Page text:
Civil rights icon John Lewis called on the Obama administration Wednesday to dispatch federal election observers to polling stations in states that have recently restricted voting rights. But it wouldn’t be easy.
The Georgia Democrat pointed to a wave of states that began enacting voting restrictions after the 2010 midterm elections, chipping away at a key achievement by the civil rights movement to end racial discrimination at the ballot box. This year, 14 states will have new voting restrictions in place for the first time in a presidential election year since the 1965 Voting Rights Act.
“In past few months and years I’ve traveled across the country and I know that there is a deliberate persistent systematic effort to make it harder and more difficult for the disabled, student, senior, minority, the poor and rural voters to participate in the democratic process,” Lewis said during a voting rights roundtable on Wednesday. “That’s not right, not fair, and it’s not just.”
In 2013, the Supreme Court struck down key provisions of the Voting Rights Act, leaving it to Congress to revise the law. Lewis called it a “shame” and “disgrace” that Congress has not acted. Though House Speaker Paul Ryan (R-Wis.) supports bringing up a reauthorization of the act for a vote and controls the chamber floor, he has left that task to the whims of his members. Judiciary Chairman Rep. Bob Goodlatte (R-Va.) opposes updating the law.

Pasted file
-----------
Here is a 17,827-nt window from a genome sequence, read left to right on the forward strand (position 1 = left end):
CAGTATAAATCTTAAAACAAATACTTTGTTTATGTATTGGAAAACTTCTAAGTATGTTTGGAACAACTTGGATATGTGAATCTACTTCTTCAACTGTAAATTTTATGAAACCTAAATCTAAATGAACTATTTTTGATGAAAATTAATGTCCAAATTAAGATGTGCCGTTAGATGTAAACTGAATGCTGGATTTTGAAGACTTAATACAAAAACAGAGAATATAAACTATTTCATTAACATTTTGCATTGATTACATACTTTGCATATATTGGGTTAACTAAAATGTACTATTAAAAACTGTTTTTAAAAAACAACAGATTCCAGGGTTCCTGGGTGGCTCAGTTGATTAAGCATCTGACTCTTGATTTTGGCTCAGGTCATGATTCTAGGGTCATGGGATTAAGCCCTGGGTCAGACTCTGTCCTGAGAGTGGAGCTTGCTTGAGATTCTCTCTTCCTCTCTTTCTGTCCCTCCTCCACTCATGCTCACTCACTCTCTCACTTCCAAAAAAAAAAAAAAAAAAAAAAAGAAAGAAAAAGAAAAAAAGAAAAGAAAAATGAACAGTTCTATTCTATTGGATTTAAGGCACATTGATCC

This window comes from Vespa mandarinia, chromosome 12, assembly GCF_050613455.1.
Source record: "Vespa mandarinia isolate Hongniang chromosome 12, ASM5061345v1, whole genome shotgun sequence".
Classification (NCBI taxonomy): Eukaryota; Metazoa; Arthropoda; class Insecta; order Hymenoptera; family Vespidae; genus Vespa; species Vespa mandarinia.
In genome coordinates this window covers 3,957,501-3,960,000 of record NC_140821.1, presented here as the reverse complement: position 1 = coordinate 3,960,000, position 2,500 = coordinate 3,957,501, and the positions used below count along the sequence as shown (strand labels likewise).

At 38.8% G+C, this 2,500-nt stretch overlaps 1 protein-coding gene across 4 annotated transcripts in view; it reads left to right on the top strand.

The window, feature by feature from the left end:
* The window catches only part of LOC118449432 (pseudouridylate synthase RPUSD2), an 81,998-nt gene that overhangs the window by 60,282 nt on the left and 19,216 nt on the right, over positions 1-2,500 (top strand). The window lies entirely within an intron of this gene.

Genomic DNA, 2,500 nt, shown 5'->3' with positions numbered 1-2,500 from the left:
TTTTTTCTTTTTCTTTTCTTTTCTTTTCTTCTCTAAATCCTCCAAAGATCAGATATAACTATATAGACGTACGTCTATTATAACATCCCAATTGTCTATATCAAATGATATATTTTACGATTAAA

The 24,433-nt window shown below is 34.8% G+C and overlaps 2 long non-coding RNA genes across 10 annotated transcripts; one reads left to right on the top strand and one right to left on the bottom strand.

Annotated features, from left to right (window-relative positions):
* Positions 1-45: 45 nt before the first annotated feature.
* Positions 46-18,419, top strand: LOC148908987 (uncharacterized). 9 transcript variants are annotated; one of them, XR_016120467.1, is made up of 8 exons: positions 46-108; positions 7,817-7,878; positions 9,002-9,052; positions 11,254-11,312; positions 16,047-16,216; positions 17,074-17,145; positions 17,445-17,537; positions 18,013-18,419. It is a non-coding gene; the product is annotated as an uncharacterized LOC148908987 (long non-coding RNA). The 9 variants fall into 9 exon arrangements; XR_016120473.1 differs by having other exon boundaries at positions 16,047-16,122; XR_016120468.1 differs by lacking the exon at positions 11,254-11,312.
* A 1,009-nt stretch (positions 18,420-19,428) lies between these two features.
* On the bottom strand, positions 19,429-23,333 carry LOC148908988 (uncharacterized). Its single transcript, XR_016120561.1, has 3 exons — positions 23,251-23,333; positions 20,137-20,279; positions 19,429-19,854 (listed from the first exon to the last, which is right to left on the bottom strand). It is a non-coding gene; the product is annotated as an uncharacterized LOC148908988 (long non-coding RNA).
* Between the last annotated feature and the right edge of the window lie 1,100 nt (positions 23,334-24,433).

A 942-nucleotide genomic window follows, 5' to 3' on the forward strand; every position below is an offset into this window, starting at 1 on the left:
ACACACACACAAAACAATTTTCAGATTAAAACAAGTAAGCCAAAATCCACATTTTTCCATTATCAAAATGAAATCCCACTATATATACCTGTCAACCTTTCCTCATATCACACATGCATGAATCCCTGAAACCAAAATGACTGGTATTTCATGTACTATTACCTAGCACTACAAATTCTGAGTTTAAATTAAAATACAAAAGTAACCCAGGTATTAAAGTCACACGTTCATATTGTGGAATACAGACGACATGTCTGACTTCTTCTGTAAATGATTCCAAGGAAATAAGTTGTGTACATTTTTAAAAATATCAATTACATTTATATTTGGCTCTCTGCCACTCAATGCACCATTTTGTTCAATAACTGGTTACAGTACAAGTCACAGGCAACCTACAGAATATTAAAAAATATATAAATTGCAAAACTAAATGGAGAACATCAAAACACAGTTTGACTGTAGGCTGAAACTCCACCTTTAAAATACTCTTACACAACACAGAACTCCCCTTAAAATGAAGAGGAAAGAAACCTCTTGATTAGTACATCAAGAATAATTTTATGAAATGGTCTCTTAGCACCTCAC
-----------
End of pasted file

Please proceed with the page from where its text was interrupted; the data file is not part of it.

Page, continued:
In the aftermath of the ruling, recent restrictions passed by states include new photo I.D. requirements, a cutback in early voting days, and the elimination of same-day registration.
“In certain states we should ask for federal protection, federal observers,” Lewis said. “The election could be stolen on Election Day at polling places.”
In past elections the Justice Department assigned poll observers to large number of states. In 2006, the federal government sent 800 monitors to 20 states. Those numbers took a drastic hit in the 2014 midterms after the Supreme Court’s ruling; monitors were sent to just seven states.
This year the Justice Department can only send observers to five states, according to a Reuters report. Eleven states had met the department’s criteria for needing monitors. The cutbacks make it harder for the department to keep an eye on regions with a history of racial discrimination and past polling problems.
The DOJ declined a Huffington Post request for comment on Lewis’ remarks.
The department has not announced how many observers it will dispatch on Election Day.
“Our ability to deploy them has been severely curtailed,” Attorney General Loretta Lynch said in July of the high court’s ruling.